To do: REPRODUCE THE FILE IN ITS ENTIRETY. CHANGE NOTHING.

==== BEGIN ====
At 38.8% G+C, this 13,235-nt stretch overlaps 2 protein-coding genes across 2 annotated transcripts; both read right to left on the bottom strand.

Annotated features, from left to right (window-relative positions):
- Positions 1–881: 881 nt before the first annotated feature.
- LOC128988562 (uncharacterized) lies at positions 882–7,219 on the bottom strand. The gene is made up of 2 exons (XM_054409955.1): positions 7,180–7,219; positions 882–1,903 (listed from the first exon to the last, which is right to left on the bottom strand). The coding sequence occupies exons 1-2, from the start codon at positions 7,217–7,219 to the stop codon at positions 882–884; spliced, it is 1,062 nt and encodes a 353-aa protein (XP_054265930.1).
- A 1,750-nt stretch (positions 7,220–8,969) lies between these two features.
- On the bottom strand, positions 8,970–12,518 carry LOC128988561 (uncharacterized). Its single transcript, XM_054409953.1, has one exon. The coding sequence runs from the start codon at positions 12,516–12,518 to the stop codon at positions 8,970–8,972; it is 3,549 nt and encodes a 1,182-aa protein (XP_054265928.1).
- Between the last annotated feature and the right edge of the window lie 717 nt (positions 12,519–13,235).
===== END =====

At 38.8% G+C, this 13,235-nt stretch overlaps 2 protein-coding genes across 2 annotated transcripts; both read right to left on the bottom strand.

Annotated features, from left to right (window-relative positions):
- Positions 1–881: 881 nt before the first annotated feature.
- LOC128988562 (uncharacterized) lies at positions 882–7,219 on the bottom strand. The gene is made up of 2 exons (XM_054409955.1): positions 7,180–7,219; positions 882–1,903 (listed from the first exon to the last, which is right to left on the bottom strand). The coding sequence occupies exons 1-2, from the start codon at positions 7,217–7,219 to the stop codon at positions 882–884; spliced, it is 1,062 nt and encodes a 353-aa protein (XP_054265930.1).
- A 1,750-nt stretch (positions 7,220–8,969) lies between these two features.
- On the bottom strand, positions 8,970–12,518 carry LOC128988561 (uncharacterized). Its single transcript, XM_054409953.1, has one exon. The coding sequence runs from the start codon at positions 12,516–12,518 to the stop codon at positions 8,970–8,972; it is 3,549 nt and encodes a 1,182-aa protein (XP_054265928.1).
- Between the last annotated feature and the right edge of the window lie 717 nt (positions 12,519–13,235).